Mom, Michael, Lucy and I went to the zoo this morning with some friends! It was really fun! Last time we only went to the aquarium, but we went to see the cats, gorillas, butterflies, giraffes, and the Desert Dome today too which was fun! 🙂
Yeah, it’s not Tuesday. I know. I just couldn’t help myself. I did warn you… actually, you guys are probably happy! 🙂
Oh! and yes, Savannah, I totally got the name ‘Dakota’ from you. I had heard it before I read your story, but you brought it to life for me. I hope you don’t mind! 🙂
Okay, here goes! Have fun!
We struggled out of our snow-clothes and trooped in, finding ourselves in a smaller room with another door at the far end. It was filled most of the way up with a card-table, a small couch, a bookshelf, and four chairs; but a make-shift kitchen was set up in one corner. My Aunt Dakota was standing in front of the camping-stove stirring a small pot. She set down her spoon and came over to us—I wondered if she had been stirring the pot for fun, or if she deemed giving us hugs the instant we came in worth burning dinner. I certainly hoped it was the first!
I did not remember seeing Aunt Dakota before either, but she acted as if we were the best of friends.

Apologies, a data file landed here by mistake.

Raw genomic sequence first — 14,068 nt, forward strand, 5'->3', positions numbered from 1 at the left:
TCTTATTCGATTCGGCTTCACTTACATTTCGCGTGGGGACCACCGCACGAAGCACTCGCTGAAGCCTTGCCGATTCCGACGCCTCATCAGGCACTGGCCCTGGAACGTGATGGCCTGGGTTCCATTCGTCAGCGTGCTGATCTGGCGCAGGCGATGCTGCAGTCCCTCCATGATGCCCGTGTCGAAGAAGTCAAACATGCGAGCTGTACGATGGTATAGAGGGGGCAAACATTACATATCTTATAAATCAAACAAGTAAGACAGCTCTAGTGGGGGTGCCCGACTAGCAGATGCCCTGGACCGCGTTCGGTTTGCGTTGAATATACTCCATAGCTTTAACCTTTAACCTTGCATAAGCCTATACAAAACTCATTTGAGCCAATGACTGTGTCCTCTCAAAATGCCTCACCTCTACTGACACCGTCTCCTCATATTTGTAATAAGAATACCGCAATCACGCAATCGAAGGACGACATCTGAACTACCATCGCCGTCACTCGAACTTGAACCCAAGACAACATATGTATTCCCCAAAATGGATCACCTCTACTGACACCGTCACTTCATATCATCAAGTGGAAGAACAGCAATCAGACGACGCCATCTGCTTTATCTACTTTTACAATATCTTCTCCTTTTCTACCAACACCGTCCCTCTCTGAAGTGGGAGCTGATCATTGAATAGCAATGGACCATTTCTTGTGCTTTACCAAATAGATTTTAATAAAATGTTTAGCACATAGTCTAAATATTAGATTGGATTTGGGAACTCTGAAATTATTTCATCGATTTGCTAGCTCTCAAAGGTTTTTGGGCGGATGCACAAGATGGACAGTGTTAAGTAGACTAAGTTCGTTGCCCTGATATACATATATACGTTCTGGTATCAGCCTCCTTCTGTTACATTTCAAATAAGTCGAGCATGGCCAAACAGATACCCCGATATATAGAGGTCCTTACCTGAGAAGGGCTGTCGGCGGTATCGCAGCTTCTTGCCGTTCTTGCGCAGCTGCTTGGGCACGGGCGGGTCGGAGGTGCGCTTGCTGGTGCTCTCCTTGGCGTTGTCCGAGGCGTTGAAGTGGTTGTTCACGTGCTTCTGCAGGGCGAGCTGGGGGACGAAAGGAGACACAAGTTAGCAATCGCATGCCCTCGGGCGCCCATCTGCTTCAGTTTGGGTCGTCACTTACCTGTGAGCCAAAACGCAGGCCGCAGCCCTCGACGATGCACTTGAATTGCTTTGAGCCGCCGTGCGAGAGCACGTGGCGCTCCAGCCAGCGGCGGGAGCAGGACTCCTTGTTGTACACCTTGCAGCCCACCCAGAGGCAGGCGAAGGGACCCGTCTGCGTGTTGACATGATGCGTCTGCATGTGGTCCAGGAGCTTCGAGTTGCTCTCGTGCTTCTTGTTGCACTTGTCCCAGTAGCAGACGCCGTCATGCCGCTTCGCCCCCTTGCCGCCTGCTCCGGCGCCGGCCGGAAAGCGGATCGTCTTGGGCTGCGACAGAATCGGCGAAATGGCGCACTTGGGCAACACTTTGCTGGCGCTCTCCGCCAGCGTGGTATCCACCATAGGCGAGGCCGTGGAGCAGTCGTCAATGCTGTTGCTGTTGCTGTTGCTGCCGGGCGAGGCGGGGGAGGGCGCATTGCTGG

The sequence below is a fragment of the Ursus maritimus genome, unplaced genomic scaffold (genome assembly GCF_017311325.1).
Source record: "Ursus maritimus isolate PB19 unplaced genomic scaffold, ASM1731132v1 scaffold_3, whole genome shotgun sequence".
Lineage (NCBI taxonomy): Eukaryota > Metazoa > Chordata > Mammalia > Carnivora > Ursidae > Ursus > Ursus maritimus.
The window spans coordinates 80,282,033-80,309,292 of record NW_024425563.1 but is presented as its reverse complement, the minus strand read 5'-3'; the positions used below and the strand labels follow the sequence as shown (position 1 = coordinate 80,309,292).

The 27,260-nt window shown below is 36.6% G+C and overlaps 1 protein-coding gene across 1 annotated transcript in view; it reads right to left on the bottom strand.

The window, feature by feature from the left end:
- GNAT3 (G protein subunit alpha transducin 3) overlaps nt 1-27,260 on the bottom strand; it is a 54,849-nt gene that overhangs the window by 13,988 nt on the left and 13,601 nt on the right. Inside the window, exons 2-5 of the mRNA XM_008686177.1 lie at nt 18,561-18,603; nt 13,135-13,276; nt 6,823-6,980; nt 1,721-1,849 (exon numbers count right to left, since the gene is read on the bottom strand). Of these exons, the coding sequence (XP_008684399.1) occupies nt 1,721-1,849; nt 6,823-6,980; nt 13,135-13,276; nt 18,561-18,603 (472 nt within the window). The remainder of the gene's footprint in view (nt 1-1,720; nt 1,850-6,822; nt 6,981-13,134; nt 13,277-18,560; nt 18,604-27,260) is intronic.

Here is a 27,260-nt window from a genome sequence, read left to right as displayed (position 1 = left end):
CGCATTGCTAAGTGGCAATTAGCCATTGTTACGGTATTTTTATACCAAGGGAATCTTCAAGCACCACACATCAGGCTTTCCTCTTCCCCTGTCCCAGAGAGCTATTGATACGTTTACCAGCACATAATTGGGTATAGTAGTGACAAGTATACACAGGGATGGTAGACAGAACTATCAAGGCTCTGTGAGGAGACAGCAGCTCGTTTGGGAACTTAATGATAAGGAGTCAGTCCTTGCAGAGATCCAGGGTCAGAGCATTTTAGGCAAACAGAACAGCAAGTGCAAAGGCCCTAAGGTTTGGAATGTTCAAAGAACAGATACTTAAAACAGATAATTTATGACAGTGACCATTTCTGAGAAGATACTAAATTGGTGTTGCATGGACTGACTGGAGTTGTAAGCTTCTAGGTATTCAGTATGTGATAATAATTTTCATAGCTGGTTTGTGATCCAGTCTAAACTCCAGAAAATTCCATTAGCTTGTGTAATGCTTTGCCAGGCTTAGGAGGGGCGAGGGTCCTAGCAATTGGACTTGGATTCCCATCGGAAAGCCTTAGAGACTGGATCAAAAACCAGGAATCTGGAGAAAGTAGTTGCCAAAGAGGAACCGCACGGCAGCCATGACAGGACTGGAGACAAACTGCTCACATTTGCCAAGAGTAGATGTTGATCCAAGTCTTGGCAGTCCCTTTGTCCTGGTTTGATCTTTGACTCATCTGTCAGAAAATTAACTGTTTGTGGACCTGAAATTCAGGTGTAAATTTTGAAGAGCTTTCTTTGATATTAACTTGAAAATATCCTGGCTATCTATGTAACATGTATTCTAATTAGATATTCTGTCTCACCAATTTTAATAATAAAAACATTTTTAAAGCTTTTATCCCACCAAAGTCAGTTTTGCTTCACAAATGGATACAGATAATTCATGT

“Wow! You’ve gotten so big!” she exclaimed. I sighed inwardly. “How old are you, Cassidy?”
“Thirteen? My goodness! I can’t believe it! You were like seven or somethin’ last I saw you!”
More like six, I thought, smiling awkwardly.
Aunt Dakota made coffee for the adults and hot chocolate for me—at least, it is my private belief that she made it just for me; and that she drank it only to make me feel included. I cannot say why.
“How was your flight?” my aunt asked.
I blew the steam off the top of my disposable cup. “Long.”
“Well, yes, that’s to be expected. Twelve hours?”
It was more like fourteen hours, but Dad nodded. “With a several-hour flight to Chicago.”
“Was it a rough flight?”
“No,” Dad answered again. “It was pretty smooth.”
I sipped my hot cocoa and looked around the room.
“Come over here, Cassidy, I wanna’ show you something,” Uncle Jonathan announced. I got up and followed him to the bookshelf. He knelt down beside it and pulled off a book. He flipped around for a while before showing me a picture that compared a drawing of a wooly mammoth and an African elephant.
“Do you see the difference?”
I sat down criss-crossed on the floor. “The hair.”
He laughed. “You’re determined, aren’t you?”
“Not really—just truthful.”
“Just hasty! Look closer.”
I took the book from him and studied the pictures. “Their backs?”
“What about their backs?”
“Well, the mammoth’s back slopes down from its head, while the elephant’s slopes down on both sides, leaving a hump in the middle.”
“You thought it was just camels that had humps, didn’t you?” laughed Dr. Peterson from across the room. I pretended not to hear him.
“What else is different? Look at their tusks!”
“Well,” I said slowly after looking closely at both animals. “The mammoth’s are curved, while elephant’s are straight. Don’t elephant-tusks ever get that way?”
“No, just mammoth-tusks.”
“Oh!” I said. “Interesting.” And I meant it.